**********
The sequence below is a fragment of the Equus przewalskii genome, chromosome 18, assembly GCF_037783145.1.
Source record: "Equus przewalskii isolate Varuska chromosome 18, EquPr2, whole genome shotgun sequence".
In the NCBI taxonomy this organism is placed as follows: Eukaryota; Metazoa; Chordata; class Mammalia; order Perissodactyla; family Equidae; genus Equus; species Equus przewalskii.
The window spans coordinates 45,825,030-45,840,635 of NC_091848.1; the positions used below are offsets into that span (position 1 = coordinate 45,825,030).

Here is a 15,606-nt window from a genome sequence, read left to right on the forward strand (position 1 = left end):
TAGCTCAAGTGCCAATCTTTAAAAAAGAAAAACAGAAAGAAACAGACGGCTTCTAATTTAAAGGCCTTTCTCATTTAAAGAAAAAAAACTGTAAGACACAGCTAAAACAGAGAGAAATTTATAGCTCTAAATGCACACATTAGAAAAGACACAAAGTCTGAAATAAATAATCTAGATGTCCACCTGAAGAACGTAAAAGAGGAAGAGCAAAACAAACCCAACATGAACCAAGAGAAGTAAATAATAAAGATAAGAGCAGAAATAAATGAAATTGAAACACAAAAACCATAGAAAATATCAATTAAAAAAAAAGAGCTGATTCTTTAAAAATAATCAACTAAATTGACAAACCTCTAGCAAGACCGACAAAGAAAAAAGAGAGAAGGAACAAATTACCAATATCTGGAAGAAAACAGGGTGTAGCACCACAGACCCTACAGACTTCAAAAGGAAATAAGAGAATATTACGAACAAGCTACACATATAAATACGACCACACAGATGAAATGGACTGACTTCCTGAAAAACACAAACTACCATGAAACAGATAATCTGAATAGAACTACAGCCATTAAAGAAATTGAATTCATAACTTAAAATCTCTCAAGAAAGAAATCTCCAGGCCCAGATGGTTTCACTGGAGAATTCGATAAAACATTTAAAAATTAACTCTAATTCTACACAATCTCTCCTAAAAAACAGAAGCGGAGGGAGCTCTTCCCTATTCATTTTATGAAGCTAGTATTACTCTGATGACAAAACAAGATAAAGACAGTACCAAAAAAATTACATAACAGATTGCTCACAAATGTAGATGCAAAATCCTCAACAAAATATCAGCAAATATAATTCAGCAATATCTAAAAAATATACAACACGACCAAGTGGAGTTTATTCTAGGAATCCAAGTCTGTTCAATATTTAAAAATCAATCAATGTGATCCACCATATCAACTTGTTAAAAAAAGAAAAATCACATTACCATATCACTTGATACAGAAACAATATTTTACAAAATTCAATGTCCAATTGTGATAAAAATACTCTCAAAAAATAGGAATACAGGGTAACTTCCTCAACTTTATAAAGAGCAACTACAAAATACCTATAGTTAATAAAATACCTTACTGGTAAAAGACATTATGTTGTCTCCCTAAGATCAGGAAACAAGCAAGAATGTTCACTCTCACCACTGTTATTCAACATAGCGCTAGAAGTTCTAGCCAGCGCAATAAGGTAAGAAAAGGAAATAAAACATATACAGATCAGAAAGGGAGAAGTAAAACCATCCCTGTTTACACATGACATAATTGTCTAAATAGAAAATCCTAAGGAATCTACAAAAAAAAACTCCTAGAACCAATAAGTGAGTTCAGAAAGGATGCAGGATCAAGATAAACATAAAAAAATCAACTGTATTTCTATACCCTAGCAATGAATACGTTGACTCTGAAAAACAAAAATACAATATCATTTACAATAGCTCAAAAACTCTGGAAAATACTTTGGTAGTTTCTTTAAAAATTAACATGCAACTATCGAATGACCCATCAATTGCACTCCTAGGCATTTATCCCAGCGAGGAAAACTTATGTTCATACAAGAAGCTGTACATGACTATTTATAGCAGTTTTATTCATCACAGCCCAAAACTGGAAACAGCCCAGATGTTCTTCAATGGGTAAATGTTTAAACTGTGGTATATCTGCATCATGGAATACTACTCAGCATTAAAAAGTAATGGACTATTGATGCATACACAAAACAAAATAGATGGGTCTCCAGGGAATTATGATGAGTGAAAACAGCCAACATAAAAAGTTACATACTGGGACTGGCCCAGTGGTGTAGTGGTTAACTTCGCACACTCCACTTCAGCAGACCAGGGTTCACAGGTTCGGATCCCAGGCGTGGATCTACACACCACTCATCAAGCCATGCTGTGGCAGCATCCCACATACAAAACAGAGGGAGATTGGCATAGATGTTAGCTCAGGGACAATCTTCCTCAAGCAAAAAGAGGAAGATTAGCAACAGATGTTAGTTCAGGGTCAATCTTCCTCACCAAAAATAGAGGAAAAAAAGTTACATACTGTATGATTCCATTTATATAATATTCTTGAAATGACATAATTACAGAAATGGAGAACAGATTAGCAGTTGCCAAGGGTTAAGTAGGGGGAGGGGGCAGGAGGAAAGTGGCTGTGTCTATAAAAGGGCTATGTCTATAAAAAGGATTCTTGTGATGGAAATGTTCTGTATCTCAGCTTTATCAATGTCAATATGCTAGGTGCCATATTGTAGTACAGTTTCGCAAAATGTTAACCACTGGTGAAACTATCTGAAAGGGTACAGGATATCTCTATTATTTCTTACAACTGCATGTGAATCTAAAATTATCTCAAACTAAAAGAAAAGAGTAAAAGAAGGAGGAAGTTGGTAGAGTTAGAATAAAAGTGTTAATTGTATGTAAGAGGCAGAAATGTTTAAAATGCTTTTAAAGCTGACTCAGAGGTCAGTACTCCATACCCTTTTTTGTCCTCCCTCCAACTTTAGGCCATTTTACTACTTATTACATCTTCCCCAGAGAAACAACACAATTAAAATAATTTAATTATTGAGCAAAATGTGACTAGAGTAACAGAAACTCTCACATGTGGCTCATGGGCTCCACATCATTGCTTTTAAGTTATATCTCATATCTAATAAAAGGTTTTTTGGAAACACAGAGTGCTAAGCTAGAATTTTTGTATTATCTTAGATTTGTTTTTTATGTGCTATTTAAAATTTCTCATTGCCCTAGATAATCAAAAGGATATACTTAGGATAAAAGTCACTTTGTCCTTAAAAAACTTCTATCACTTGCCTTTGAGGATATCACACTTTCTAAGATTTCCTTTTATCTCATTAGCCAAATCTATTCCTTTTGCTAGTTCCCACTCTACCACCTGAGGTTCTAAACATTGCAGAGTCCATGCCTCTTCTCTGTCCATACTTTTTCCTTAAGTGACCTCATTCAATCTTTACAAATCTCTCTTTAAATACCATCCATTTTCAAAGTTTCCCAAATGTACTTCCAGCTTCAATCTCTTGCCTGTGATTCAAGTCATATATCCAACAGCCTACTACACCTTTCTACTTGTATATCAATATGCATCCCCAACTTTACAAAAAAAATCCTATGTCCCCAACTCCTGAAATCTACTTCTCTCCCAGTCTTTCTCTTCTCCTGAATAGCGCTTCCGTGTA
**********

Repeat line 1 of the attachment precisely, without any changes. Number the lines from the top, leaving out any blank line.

The sequence below is a fragment of the Equus przewalskii genome, chromosome 18, assembly GCF_037783145.1.